Inspiration & Adventure

Q&A with Jackie Palmer Merritt

Q&A with Jackie Palmer Merritt

We recently caught up with physical therapist, neuroscientist, biomechanist, ultrarunner Jackie Merritt, she answered our questions about training, preventing injury and staying motivated. Her recent 2nd place female finish in the Georgia Death Race won her a Golden ticket entry into Western States 100 Mile.

What do you do for a living?

I am a physical therapist and clinical research scientist at Emory University. My current research looks at how the brain reorganizes after stroke and how that relates to gait mechanics and walking ability in stroke survivors.

Photo courtesy of Milestone Sports
Photo courtesy of Milestone Sports

What is the MilestonePod? How has it helped with running? 

The Milestone Pod is a sensor that clips to your shoe and tracks gait metrics, distance, pace and time. It captures some of the same running mechanical metrics that are associated with injuries and traditionally have only been available in ~$80,000 3D motion capture laboratories with in-ground force plates. It's also very affordable ($25 retail) - pretty cool, particularly for someone with a passion for human movement and biomechanics like me! I am working with Milestone as an athlete and clinician to help people understand what metrics they should care about and why, and how they can modify potentially problematic biomechanics and reduce their risk for running-related injury.


What are the little things you do to prevent injury? 

Running related injuries are multifactorial in nature, so my approach to injury prevention is also multifactoral. Here is a summary of some preventative tactics I include in my training regimen:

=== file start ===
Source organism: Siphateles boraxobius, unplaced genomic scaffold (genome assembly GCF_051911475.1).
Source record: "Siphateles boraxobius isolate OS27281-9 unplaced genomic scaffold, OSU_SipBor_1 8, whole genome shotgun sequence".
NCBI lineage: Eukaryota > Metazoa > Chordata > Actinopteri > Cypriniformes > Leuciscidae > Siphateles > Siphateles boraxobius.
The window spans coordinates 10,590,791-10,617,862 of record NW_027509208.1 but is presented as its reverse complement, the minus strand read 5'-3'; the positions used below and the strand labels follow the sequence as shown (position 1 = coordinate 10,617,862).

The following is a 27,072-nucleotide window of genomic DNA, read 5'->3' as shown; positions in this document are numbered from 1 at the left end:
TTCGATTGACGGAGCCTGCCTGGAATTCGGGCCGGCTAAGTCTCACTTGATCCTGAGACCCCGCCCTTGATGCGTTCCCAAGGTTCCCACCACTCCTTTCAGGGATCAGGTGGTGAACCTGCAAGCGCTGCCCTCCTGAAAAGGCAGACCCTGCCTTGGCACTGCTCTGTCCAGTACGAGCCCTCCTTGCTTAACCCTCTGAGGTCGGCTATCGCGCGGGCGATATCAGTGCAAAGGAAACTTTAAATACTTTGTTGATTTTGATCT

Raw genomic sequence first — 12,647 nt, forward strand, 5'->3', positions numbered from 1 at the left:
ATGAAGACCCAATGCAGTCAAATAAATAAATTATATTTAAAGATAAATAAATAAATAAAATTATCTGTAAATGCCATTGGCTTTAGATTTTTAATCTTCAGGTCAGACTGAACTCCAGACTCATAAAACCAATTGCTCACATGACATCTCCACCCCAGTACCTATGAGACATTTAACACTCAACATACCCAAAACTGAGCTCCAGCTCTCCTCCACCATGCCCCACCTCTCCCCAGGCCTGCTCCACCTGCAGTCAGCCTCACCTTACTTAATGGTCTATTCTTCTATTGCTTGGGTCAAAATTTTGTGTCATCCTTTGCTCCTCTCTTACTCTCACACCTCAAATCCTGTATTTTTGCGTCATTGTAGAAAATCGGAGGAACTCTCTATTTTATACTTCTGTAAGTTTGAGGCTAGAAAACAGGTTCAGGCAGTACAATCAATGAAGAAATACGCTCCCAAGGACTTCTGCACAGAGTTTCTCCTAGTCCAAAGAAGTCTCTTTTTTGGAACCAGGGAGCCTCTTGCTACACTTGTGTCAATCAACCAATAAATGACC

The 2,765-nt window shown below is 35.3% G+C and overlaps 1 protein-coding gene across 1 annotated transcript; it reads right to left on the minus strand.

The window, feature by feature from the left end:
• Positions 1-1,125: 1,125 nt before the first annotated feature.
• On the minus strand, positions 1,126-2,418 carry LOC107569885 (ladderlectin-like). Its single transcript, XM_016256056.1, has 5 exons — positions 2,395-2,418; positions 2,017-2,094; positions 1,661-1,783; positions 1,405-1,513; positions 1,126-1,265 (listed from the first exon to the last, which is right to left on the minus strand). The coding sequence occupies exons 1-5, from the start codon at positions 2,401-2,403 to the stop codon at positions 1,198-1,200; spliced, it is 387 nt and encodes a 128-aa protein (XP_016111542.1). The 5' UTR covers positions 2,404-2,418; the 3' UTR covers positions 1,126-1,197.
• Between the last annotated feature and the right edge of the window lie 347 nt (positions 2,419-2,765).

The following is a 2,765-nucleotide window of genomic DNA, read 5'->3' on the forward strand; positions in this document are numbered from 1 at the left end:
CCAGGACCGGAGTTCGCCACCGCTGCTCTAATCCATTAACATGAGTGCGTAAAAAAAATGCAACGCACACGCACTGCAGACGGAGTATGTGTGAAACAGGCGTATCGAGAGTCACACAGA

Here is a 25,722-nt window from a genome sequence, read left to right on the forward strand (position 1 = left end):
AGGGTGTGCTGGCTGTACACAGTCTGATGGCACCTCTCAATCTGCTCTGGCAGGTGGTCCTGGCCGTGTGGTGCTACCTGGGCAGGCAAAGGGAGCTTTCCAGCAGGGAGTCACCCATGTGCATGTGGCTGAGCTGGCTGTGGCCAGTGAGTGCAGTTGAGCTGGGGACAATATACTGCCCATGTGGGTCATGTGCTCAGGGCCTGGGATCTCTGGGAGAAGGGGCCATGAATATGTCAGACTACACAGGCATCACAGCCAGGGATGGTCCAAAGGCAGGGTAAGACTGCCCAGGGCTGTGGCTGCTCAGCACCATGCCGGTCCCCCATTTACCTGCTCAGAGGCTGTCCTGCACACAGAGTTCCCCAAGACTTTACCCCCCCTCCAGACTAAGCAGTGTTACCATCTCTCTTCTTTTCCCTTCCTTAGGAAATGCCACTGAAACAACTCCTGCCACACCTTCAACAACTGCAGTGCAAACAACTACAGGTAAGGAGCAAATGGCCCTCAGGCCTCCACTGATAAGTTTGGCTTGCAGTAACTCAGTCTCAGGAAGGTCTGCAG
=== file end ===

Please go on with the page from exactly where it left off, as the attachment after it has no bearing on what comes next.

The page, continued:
• I strength train regularly 1-2 times per week. Research shows that strength training can cut your risk of running-related injury in half! 
  • I'm continuously working to improve aspects of my running mechanics using Pod data such as rate of impact and ground contact time that have been shown to be associated with injuries I have had in the past like stress fractures and runners knee/ITB syndrome, respectively. 
  • I also do the little things like foam rolling, band work for glute strengthening, proprioceptive and balance training, with a little focus on stretching the structures that I know to be tight. 
  • I've taken a more polarized approach to training, running easier on easy days, hard on quality workouts. 
  • Nutrition also undoubtedly plays a big role here as well and while my diet is not perfect, I am very cognizant of what I put into my body. I'm also carrying a little "extra" weight, being about 5-8lbs heavier than I was a few years ago, which I think has made me more durable and served a protective role for me in injury prevention.
  • Importantly, I am not immune from injury- no one is- and I completely recognize that. When I feel a niggle coming on that doesn't feel quite right, I have a good sense of when I need to back off and modify some training activities. 
  • I think that all of this together has greatly helped me to stay healthy and train consistently.


How do you stay motivated when you don't want to run? 

I try to think about the end goal and that's usually enough. Some days are more rough than others. On those days I'll just tell myself I don't have to run, I'm just going to put on my clothes and go outside and walk around. Once I'm out there and moving, it's pretty easy to start running.